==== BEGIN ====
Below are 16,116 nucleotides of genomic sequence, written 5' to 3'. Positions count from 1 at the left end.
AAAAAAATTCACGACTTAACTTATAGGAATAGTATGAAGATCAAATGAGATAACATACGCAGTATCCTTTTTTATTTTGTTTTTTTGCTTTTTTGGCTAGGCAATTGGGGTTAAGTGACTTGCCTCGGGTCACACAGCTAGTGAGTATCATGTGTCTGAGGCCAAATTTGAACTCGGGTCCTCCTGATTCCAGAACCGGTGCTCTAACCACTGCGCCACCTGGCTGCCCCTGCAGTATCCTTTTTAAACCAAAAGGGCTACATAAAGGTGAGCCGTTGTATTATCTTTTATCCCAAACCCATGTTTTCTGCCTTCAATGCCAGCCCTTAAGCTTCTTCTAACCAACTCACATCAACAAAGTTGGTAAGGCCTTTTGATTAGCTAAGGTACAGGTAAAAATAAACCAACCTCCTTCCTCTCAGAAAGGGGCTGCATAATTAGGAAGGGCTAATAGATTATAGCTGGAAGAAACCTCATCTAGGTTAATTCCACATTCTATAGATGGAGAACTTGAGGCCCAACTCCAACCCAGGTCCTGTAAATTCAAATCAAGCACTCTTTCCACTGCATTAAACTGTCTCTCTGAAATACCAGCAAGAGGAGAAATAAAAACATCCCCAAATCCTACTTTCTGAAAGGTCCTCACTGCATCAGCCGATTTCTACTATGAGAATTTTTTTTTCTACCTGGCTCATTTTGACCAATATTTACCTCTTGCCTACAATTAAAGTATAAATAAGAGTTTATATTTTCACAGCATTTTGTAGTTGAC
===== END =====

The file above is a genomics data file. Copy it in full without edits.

Below are 16,116 nucleotides of genomic sequence, written 5' to 3'. Positions count from 1 at the left end.
AAAAAAATTCACGACTTAACTTATAGGAATAGTATGAAGATCAAATGAGATAACATACGCAGTATCCTTTTTTATTTTGTTTTTTTGCTTTTTTGGCTAGGCAATTGGGGTTAAGTGACTTGCCTCGGGTCACACAGCTAGTGAGTATCATGTGTCTGAGGCCAAATTTGAACTCGGGTCCTCCTGATTCCAGAACCGGTGCTCTAACCACTGCGCCACCTGGCTGCCCCTGCAGTATCCTTTTTAAACCAAAAGGGCTACATAAAGGTGAGCCGTTGTATTATCTTTTATCCCAAACCCATGTTTTCTGCCTTCAATGCCAGCCCTTAAGCTTCTTCTAACCAACTCACATCAACAAAGTTGGTAAGGCCTTTTGATTAGCTAAGGTACAGGTAAAAATAAACCAACCTCCTTCCTCTCAGAAAGGGGCTGCATAATTAGGAAGGGCTAATAGATTATAGCTGGAAGAAACCTCATCTAGGTTAATTCCACATTCTATAGATGGAGAACTTGAGGCCCAACTCCAACCCAGGTCCTGTAAATTCAAATCAAGCACTCTTTCCACTGCATTAAACTGTCTCTCTGAAATACCAGCAAGAGGAGAAATAAAAACATCCCCAAATCCTACTTTCTGAAAGGTCCTCACTGCATCAGCCGATTTCTACTATGAGAATTTTTTTTTCTACCTGGCTCATTTTGACCAATATTTACCTCTTGCCTACAATTAAAGTATAAATAAGAGTTTATATTTTCACAGCATTTTGTAGTTGAC